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  • EEVblog #641 – Dumpster Cash Register Teardown

    Posted on July 15th, 2014 EEVblog 15 comments


    Teardown Tuesday.
    Dave tears down a cash register found in the dumpster.
    Does it have any useful parts to salvage?
    German brand Quorion QMP 3282

    Datasheets:
    128×64 LCD
    Altera MAX PLD
    80C186 clone RISC/DSP processor
    PF63141
    PF63236
    Atmel 8051
    MC34164

    Forum HERE

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    • Kaushlesh Chandel

      Nice… you can make some sort of game for Sagan, with that nice Keypad matrix.

    • tlhIngan

      I think that cash drawer is supposed to be like that. The key hole in the front locks the drawer inside the box so if the solenoid activates, it doesn’t pop out. But if the box is unlocked, it’s all fine and dandy that you can manually release the drawer. There’s usually even a button on the keypad to release the cash drawer.

      • nakchak

        The locks on most cash drawers are token efforts, usually use a generic key and most can be opened with a biro lid, dont even have to break the cylinder, some can even be popped open by squeezing the sides hard enough to deform it enough for the lock to disengage, never understood the logic of using flimsy steel in there construction

        • Martin

          The cash drawer is only a temporary store, which is attended most of the time, once you get significant money in there it usually goes into the safe/bank. I think the security is only designed to protect against opertunists (snatch n grab) not determined criminals. If someone can get at the till and squeze it or poke it with biros you’ve got bigger problems than the till contents

        • Skye Sweeney

          It is there to keep the honest people from stealing.

    • RJ

      Can we have a VFD reverse engineering video please?!

    • Johm

      “The downster dumpstairs” ;) Nice video Dave, I’ve always wanted to know how those thermal printers worked. If I had to complain about something, I would tell you to swap your screwdriver by the plastic poker, the sound it makes when hits metal and board is a bit annoying with headphones…

    • nakchak

      Most VFD’s used in vending and POS devices just take raw ASCI sent over serial, sometimes you also have screen brightness line. If you could get your hands on a vending machine or coffee machine that would make a good tear down, as there are some interesting design challenges faced with noisey moters and boiling water, also they are all designed to be field serviceable which would make an interesting discussion point in terms of product design.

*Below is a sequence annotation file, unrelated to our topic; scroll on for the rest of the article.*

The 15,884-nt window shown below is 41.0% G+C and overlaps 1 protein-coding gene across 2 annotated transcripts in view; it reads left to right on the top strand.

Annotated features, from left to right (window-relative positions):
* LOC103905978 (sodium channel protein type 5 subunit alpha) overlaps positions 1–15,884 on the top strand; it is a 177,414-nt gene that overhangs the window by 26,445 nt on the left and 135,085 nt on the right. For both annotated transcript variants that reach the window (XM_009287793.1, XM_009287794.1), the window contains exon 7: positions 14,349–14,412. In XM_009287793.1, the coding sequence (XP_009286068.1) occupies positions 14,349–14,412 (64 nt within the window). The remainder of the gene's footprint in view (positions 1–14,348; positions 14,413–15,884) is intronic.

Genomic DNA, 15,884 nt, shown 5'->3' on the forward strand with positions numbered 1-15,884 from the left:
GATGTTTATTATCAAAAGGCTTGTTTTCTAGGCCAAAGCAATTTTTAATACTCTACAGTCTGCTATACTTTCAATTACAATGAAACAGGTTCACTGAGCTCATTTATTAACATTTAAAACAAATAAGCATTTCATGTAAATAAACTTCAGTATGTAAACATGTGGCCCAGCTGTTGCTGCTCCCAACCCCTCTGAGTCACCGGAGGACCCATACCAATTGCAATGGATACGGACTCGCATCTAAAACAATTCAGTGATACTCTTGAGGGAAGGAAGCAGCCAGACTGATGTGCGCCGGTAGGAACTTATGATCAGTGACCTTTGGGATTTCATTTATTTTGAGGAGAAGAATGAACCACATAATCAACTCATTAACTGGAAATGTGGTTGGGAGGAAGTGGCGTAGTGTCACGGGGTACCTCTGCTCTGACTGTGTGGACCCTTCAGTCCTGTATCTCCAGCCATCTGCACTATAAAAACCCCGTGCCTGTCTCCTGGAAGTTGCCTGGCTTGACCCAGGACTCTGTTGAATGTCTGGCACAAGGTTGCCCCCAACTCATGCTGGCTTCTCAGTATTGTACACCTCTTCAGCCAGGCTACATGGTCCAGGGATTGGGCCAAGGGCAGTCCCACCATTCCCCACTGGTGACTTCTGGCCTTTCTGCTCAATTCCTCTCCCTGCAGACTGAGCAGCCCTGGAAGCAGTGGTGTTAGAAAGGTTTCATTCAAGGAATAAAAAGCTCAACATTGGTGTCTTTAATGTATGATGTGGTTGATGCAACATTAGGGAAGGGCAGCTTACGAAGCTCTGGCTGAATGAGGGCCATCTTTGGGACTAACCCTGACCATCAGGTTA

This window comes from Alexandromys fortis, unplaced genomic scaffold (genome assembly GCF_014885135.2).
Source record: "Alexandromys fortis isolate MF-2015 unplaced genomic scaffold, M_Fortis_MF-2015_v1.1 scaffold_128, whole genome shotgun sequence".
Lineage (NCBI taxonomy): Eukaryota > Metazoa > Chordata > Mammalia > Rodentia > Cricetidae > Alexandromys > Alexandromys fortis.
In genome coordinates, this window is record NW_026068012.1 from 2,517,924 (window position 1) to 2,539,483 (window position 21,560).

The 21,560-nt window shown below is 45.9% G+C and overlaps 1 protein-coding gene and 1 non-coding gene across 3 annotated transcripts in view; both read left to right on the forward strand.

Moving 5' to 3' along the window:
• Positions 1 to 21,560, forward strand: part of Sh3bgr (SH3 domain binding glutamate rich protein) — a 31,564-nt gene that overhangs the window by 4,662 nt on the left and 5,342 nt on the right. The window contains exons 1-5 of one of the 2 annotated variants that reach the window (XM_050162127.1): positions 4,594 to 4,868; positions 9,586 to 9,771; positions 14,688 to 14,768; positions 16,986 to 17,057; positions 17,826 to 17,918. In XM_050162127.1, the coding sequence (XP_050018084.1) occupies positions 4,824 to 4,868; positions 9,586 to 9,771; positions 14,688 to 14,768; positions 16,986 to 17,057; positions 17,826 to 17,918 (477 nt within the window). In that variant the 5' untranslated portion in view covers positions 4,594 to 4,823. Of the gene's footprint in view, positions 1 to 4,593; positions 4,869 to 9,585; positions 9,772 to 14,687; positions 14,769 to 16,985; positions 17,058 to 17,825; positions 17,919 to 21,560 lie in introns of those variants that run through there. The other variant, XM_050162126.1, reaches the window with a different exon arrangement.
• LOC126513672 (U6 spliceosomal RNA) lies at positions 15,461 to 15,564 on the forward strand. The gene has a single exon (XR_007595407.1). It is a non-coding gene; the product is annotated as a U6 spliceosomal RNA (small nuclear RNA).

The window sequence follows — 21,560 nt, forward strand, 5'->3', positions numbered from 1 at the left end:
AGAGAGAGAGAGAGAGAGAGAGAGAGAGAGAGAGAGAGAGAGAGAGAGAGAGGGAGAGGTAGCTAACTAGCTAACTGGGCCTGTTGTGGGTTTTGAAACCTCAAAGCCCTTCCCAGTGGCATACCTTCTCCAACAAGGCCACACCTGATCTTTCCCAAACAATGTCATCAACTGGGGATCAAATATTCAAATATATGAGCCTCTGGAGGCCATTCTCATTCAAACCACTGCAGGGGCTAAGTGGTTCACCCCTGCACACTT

As for the paper trimmer can think of a lot of uses for it:
      – trimming rough edges from 3d prints, kind of like a automated ‘nibbler’
      – kapton tape trimmer
      – precision cable dispenser, add a stepper to unwind a spool set number of steps then sheer
      – ribbon cable sheers
      – bog roll conserver, automatically cut off when you have taken 2 sheets (useful for when you have annoying house guests), just add a rotary encoder to the bog roll holder
      – expired credit card mincer
      – Use the entire thermal printer and build a plotter for an analog multimeter

      • http://www.eevblog.com/ Dave Jones

        I wouldn’t have guessed ASCII over serial. I expected a bit lower level than that.

        • nakchak

          In vending its useful to be able to display the alpha numeric key combinations i.e. A6, on POS devices its useful for programming prices and calculated offers such as “Buy N get M free” offers etc. displaying errors etc.

          As ASCII correlates to a byte a character its pretty low level, but the main advantage is the availability of modules from many suppliers so its highly unlikely you would ever struggle to obtain compatible spares.

          A lot of the protocols in use such as MDB in vending (http://www.vending.org/technical/MDB_3.0.pdf) mandate the use of ASCII and most peripherals will either send or receive ASCII e.g. if you hook a barcode scanner up to hyper terminal or an RFID reader (used for cashless payments) they will just echo the data back as ASCII, the same is true with most thermal printers operating in epson compatibility mode once suitable control bytes have been sent (http://nicholas.piasecki.name/blog/wp-content/uploads/2009/12/ESC-POS-Programming-Guide.pdf).

          I used to work in the POS/Vending industry, its amazing how low tech the implementations are even on the “high tech POS devices” the touch screens tend to operate over serial as there is a mistrust of USB due to several historical terrible implementations due to fundamental misunderstanding of how duplex comms works…. to the extent where some of the most popular note and coin acceptors which are “usb” are in fact embedded USB to serial converters

    • nsayer

      In any cash register teardown, my first step would always be opening the drawer. ‘Cause ya never know… :D

    • pauldzim

      Maybe Dave’s gonna set up a storefront to sell uCurrents :)

    • Paul

      Ha , now I see why you wanted and extra bench “More clutter of course”

    • http://hackedgadgets.com/ Alan Parekh

      I worked for a POS company for a short while. Most of the units have a drawer release under the register near the back. It makes me laugh when I see a robbery video where the masked guy with a gun is demanding the clerk to open the register when all he needs to do is release it with the push of a finger.

    • chris keogh

      Dave, as a sort of a rating system for your Teardown Tuesday videos, have you considered a bodge counter? I think that would be awesome, it could run down the bottom of the screen in large red letters and silently tick over each time you discover one…